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Paul, the Law, and the Jewish People Paperback – June 1, 1983
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About the Author
- Publisher : Fortress Press; 1st edition (June 1, 1983)
- Language : English
- Paperback : 240 pages
- ISBN-10 : 0800618785
- ISBN-13 : 978-0800618780
- Item Weight : 14.3 ounces
- Dimensions : 6 x 0.51 x 9 inches
- Best Sellers Rank: #1,230,835 in Books (See Top 100 in Books)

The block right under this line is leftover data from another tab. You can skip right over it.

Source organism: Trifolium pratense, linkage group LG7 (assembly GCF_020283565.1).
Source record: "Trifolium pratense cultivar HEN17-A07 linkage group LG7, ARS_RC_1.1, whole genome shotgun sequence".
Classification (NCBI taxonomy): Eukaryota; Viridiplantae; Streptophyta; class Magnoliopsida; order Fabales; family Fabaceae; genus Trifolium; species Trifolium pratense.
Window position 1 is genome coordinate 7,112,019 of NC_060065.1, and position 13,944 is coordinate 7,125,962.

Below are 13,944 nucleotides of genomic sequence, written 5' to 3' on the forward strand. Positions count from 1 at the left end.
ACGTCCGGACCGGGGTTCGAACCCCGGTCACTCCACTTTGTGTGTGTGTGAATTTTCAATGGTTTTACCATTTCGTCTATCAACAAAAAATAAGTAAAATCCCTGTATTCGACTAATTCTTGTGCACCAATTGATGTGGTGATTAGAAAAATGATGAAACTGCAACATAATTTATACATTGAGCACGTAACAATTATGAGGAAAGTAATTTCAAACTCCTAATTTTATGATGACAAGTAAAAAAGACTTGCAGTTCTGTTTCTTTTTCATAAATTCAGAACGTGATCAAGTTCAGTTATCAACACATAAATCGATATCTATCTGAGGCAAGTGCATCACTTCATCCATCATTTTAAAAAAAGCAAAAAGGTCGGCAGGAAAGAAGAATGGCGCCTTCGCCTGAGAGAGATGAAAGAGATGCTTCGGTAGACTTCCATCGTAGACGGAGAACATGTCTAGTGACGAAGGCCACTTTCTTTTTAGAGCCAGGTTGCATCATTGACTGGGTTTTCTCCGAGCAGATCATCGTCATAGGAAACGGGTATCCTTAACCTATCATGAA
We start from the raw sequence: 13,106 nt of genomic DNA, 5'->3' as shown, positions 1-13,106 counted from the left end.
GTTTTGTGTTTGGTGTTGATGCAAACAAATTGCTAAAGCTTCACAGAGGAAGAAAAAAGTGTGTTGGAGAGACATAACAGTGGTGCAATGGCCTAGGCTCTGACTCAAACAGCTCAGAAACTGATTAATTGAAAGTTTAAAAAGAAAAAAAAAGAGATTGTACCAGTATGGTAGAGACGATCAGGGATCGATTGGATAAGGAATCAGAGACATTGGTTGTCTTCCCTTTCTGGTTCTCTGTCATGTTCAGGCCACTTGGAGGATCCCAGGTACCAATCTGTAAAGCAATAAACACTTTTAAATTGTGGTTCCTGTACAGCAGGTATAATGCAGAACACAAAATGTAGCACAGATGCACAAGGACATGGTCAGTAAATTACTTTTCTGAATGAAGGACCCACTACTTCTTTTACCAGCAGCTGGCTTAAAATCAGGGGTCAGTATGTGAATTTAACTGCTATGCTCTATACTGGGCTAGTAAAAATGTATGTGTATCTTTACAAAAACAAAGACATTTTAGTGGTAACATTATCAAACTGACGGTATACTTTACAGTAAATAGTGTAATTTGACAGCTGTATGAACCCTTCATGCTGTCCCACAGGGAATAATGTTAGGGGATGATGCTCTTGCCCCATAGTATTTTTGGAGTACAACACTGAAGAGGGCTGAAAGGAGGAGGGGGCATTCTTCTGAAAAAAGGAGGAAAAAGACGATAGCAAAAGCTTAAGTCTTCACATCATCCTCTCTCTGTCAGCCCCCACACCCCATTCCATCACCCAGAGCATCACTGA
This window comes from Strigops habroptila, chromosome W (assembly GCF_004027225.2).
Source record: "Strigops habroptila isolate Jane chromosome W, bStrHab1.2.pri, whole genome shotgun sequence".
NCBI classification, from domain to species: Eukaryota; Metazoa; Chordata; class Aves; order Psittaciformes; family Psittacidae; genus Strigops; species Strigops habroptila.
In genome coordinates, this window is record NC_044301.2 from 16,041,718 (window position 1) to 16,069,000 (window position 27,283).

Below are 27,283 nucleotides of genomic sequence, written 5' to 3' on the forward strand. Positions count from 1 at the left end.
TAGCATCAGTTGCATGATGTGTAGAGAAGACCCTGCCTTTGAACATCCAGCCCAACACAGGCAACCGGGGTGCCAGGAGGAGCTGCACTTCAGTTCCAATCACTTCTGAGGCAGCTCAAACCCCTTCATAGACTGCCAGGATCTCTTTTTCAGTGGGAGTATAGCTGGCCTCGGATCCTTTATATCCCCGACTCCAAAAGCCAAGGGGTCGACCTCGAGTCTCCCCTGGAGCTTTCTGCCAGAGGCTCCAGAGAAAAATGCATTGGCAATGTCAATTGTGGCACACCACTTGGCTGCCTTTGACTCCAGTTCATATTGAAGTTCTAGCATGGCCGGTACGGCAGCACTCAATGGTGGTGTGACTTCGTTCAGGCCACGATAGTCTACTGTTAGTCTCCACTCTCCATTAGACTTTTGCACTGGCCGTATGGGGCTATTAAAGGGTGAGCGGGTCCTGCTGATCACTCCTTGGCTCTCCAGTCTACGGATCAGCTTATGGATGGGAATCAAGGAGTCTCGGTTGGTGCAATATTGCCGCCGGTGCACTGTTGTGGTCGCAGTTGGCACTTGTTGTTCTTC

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He wrote in the Preface to this 1983 book, “The present work consists of two essays, each of which treats a question of importance for understanding Paul’s relationship to Judaism. The first essay… on the law, deals with the central problem for understanding Paul’s thought about his native faith. The first and third chapters expand and clarify, and sometimes correct, the account of Paul’s view of the law which was sketched in ‘Paul and Palestinian Judaism.’ The essay also takes up aspects of Paul’s treatment of the law which were no previously touched on, and I attempt to consider the problem of Paul and the law as a whole… I have taken into account some of the most important critical assessments of my earlier work. The second essay deals with a question which I did not consider in that volume, Paul’s thought about and relationship to his fellow Jews. This question requires also us to consider Paul’s self-understanding and activity as apostle of Jesus Christ…